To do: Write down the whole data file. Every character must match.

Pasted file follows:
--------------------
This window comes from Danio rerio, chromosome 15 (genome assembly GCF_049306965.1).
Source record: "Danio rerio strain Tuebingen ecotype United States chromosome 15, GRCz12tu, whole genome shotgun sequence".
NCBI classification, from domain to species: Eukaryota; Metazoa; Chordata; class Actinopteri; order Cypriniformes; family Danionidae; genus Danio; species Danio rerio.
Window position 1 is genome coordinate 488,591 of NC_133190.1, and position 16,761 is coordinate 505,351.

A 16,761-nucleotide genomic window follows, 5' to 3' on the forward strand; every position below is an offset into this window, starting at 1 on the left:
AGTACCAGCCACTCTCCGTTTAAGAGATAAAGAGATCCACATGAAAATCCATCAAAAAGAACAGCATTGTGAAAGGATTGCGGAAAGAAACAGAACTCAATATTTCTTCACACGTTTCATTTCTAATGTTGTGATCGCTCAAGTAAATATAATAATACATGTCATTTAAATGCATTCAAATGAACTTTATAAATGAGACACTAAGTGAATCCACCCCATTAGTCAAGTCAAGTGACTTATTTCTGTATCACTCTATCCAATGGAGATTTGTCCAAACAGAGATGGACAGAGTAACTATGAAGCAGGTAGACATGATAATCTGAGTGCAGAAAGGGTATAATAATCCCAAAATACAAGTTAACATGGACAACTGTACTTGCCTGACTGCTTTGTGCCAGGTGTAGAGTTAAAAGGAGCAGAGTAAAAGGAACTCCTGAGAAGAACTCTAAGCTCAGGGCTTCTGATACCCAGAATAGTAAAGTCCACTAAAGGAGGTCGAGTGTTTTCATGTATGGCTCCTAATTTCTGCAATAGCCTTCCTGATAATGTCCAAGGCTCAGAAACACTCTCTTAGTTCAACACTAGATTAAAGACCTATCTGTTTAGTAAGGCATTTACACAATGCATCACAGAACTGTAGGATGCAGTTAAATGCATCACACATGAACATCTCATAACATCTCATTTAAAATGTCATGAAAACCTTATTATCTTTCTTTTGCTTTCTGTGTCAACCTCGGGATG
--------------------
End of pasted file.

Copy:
This window comes from Danio rerio, chromosome 15 (genome assembly GCF_049306965.1).
Source record: "Danio rerio strain Tuebingen ecotype United States chromosome 15, GRCz12tu, whole genome shotgun sequence".
NCBI classification, from domain to species: Eukaryota; Metazoa; Chordata; class Actinopteri; order Cypriniformes; family Danionidae; genus Danio; species Danio rerio.
Window position 1 is genome coordinate 488,591 of NC_133190.1, and position 16,761 is coordinate 505,351.

A 16,761-nucleotide genomic window follows, 5' to 3' on the forward strand; every position below is an offset into this window, starting at 1 on the left:
AGTACCAGCCACTCTCCGTTTAAGAGATAAAGAGATCCACATGAAAATCCATCAAAAAGAACAGCATTGTGAAAGGATTGCGGAAAGAAACAGAACTCAATATTTCTTCACACGTTTCATTTCTAATGTTGTGATCGCTCAAGTAAATATAATAATACATGTCATTTAAATGCATTCAAATGAACTTTATAAATGAGACACTAAGTGAATCCACCCCATTAGTCAAGTCAAGTGACTTATTTCTGTATCACTCTATCCAATGGAGATTTGTCCAAACAGAGATGGACAGAGTAACTATGAAGCAGGTAGACATGATAATCTGAGTGCAGAAAGGGTATAATAATCCCAAAATACAAGTTAACATGGACAACTGTACTTGCCTGACTGCTTTGTGCCAGGTGTAGAGTTAAAAGGAGCAGAGTAAAAGGAACTCCTGAGAAGAACTCTAAGCTCAGGGCTTCTGATACCCAGAATAGTAAAGTCCACTAAAGGAGGTCGAGTGTTTTCATGTATGGCTCCTAATTTCTGCAATAGCCTTCCTGATAATGTCCAAGGCTCAGAAACACTCTCTTAGTTCAACACTAGATTAAAGACCTATCTGTTTAGTAAGGCATTTACACAATGCATCACAGAACTGTAGGATGCAGTTAAATGCATCACACATGAACATCTCATAACATCTCATTTAAAATGTCATGAAAACCTTATTATCTTTCTTTTGCTTTCTGTGTCAACCTCGGGATG